NEWS: Chemistry Nobel for green fluorescent protein
Stockholm, Oct. 8—Green fluorescent protein (GFP) has won its discoverer and early developers the 2008 Nobel Prize in Chemistry.
Osamu Shimomura (Marine Biological Laboratory, Woods Hole, MA, and Boston University Medical School, MA), Martin Chalfie (Columbia University, New York, NY) and Roger Y. Tsien (University of California, San Diego, La Jolla, CA) will share the $1.4 million prize for bringing science the amazingly versatile biological marker.
Shimomura isolated GFP from Aequorea victoria—a jellyfish native to the Pacific coast of North America—and chronicled the protein’s blue-green emissions in response to ultraviolet stimulation.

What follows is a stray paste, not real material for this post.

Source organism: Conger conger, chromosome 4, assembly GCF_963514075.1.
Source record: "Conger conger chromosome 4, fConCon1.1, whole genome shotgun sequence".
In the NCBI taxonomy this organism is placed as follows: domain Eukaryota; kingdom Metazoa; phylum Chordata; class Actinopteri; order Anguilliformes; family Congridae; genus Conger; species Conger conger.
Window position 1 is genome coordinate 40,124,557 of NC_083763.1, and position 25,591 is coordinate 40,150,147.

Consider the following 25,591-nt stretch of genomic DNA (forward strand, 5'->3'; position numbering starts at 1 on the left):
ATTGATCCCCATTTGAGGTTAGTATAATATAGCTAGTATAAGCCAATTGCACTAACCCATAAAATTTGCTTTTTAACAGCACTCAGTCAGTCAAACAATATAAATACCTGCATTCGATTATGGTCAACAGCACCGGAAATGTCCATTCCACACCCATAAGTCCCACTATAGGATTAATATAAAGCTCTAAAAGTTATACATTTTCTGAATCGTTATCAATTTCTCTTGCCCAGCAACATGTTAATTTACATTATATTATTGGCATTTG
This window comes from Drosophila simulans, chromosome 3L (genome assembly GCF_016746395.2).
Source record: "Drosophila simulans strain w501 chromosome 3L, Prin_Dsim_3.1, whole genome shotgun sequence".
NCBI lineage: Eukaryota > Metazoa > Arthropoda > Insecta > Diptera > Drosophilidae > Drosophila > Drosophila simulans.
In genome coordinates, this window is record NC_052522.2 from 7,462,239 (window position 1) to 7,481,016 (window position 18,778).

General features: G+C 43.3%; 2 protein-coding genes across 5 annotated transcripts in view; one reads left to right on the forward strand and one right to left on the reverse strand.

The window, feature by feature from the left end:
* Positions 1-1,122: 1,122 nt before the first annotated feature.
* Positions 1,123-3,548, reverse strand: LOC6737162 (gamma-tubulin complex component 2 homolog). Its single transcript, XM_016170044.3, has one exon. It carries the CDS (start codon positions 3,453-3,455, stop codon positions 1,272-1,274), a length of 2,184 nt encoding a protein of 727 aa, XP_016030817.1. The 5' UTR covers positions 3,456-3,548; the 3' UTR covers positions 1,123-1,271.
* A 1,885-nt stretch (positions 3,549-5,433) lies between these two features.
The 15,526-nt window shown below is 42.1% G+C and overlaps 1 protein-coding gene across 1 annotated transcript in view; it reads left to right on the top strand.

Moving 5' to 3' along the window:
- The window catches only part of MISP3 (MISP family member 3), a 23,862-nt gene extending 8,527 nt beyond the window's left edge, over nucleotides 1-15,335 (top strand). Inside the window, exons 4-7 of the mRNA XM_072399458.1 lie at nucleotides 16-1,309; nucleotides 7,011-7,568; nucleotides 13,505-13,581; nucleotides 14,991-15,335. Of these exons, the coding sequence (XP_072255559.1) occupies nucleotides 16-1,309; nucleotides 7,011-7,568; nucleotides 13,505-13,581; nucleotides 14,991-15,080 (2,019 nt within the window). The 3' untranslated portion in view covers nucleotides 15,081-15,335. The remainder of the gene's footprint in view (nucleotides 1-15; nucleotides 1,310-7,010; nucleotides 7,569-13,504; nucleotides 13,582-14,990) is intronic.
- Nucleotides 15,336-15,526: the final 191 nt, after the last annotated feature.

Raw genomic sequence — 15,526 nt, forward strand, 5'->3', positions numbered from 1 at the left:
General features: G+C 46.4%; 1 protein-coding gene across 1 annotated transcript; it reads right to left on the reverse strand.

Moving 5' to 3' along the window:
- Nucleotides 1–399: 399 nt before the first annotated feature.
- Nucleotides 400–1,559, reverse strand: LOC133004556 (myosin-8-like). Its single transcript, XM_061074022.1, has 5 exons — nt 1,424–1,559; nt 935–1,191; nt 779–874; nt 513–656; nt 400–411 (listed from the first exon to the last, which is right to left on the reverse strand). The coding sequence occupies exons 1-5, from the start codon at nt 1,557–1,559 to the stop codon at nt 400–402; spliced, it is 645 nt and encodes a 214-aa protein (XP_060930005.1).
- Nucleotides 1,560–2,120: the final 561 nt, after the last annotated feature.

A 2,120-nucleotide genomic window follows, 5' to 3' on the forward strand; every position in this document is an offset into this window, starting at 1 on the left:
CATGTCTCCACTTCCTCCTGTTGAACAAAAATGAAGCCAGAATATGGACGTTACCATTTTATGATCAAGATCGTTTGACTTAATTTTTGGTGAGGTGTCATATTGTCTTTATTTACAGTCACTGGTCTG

Chalfie subsequently demonstrated the value of GFP as a luminous genetic tag. In one of his first experiments, he fluorescently labeled six individual cells in Caenorhabditis elegans with the aid of GFP.
Tsien expanded both the general understanding GFP photochemistry and the range of the fluorescent palette, allowing the beautiful and beautifully detailed labeling of biological structures and processes that has become a staple of BioTechniques covers and biology generally.
The Nobel Chemistry Laureates
Osamu Shimomura, Japanese citizen. Born 1928 in Kyoto. Ph.D. in organic chemistry 1960 from Nagoya University, Japan. Professor emeritus at Marine Biological Laboratory (MBL), Woods Hole, MA, USA and Boston University Medical School, MA, USA.
Martin Chalfie, US citizen. Born 1947, grew up in Chicago, IL. Ph.D. in neurobiology 1977 from Harvard University. William R. Kenan, Jr. Professor of Biological Sciences at Columbia University, New York, NY, USA, since 1982.
Roger Y. Tsien, US citizen. Born 1952 in New York, NY. Ph.D. in physiology 1977 from Cambridge University, UK. Professor at University of California, San Diego, La Jolla, CA, USA, since 1989.